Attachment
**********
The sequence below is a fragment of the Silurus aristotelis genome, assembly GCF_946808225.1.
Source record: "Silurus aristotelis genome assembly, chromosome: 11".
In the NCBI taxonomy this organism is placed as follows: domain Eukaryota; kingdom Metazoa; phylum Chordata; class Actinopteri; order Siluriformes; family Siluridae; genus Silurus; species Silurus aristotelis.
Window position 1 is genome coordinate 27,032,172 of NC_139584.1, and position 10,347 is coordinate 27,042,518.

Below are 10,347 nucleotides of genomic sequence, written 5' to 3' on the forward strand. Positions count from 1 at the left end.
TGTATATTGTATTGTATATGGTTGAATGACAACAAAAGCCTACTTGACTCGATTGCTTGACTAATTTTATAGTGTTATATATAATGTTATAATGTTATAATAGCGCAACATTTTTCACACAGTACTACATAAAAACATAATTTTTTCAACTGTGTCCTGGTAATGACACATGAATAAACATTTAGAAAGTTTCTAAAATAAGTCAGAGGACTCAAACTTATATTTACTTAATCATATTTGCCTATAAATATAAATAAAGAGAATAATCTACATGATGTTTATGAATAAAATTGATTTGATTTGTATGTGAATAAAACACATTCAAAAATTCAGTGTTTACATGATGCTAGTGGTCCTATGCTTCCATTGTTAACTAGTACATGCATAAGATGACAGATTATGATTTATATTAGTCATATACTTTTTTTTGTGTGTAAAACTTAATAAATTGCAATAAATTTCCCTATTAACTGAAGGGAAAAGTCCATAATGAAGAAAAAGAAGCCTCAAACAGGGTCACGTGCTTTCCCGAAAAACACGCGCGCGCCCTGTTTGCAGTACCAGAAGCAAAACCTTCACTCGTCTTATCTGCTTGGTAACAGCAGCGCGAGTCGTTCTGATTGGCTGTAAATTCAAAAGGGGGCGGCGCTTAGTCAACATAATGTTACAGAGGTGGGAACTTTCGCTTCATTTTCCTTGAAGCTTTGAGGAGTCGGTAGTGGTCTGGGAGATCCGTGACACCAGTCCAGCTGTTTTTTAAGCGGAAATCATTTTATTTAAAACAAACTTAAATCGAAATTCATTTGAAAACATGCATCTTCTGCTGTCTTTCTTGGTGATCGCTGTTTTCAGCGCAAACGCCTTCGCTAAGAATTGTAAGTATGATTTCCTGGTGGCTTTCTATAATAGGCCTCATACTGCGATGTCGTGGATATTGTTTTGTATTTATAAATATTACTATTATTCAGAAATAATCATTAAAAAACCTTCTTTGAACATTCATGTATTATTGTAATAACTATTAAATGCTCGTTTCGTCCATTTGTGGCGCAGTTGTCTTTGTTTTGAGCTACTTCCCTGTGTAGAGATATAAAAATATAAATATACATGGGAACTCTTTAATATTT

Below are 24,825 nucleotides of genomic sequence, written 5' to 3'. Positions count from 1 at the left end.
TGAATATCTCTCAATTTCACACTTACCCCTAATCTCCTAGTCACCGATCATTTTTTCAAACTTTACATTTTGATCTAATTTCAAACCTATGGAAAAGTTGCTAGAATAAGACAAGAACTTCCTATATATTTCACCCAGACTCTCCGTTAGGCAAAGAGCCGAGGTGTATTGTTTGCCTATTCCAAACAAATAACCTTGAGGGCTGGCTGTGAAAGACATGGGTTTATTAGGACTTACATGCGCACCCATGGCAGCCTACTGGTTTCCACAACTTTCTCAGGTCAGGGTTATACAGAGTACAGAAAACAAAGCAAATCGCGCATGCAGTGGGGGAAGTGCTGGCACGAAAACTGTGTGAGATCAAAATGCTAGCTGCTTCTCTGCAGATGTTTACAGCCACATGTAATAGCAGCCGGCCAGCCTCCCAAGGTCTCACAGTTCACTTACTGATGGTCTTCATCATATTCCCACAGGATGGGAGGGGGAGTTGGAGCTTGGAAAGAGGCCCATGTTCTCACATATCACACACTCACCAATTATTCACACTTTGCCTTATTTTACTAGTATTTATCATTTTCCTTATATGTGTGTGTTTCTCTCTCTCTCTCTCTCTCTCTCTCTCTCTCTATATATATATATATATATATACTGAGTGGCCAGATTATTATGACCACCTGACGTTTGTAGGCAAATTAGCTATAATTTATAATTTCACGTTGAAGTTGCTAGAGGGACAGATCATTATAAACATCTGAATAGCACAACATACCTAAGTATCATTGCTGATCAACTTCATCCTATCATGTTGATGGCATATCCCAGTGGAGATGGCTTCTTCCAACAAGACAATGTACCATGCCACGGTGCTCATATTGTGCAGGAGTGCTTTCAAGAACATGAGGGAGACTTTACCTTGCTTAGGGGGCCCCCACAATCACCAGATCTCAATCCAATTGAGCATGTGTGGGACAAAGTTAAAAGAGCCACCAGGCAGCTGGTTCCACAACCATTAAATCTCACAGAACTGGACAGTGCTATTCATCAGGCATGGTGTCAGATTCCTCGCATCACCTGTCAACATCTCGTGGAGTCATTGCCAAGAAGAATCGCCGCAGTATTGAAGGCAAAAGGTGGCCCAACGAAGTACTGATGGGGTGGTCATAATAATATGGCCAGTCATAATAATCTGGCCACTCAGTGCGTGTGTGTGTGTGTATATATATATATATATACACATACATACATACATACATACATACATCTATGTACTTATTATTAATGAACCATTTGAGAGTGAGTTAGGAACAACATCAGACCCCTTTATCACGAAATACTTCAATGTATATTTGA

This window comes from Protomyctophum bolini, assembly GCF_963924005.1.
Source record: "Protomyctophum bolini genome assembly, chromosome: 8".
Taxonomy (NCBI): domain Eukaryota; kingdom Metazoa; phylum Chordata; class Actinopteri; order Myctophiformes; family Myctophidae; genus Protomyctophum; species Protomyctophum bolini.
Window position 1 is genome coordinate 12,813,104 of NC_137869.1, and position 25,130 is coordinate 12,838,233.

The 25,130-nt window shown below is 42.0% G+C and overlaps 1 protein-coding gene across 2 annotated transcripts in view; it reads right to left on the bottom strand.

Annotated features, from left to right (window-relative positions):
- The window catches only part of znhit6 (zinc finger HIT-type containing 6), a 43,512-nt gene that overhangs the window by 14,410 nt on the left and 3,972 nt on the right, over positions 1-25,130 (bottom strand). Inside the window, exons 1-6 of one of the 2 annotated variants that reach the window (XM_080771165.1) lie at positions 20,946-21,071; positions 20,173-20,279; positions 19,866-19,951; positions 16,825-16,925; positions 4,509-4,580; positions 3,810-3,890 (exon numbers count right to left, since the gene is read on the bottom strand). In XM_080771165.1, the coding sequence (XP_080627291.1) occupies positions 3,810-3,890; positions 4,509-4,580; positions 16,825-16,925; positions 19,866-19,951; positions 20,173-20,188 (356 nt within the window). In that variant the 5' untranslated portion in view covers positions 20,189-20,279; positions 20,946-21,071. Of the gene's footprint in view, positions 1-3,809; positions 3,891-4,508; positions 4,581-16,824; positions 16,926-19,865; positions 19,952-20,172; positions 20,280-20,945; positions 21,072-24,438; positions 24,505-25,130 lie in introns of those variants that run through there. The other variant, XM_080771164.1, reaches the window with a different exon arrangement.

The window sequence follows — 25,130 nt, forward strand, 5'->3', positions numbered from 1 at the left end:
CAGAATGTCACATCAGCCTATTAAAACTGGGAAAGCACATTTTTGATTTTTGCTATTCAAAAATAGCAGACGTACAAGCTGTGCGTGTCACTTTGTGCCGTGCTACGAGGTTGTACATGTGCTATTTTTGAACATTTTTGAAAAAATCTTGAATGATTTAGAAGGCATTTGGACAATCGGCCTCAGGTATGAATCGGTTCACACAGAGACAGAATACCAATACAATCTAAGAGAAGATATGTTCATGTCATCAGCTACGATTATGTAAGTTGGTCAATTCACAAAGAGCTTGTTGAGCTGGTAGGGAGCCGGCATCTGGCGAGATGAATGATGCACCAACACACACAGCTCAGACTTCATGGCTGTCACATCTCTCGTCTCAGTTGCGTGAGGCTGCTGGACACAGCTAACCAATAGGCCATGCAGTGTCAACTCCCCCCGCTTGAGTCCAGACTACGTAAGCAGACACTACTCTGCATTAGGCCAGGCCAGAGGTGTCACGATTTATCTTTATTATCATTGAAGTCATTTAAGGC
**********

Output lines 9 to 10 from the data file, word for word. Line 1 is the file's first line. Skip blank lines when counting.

This window comes from Protomyctophum bolini, assembly GCF_963924005.1.
Source record: "Protomyctophum bolini genome assembly, chromosome: 8".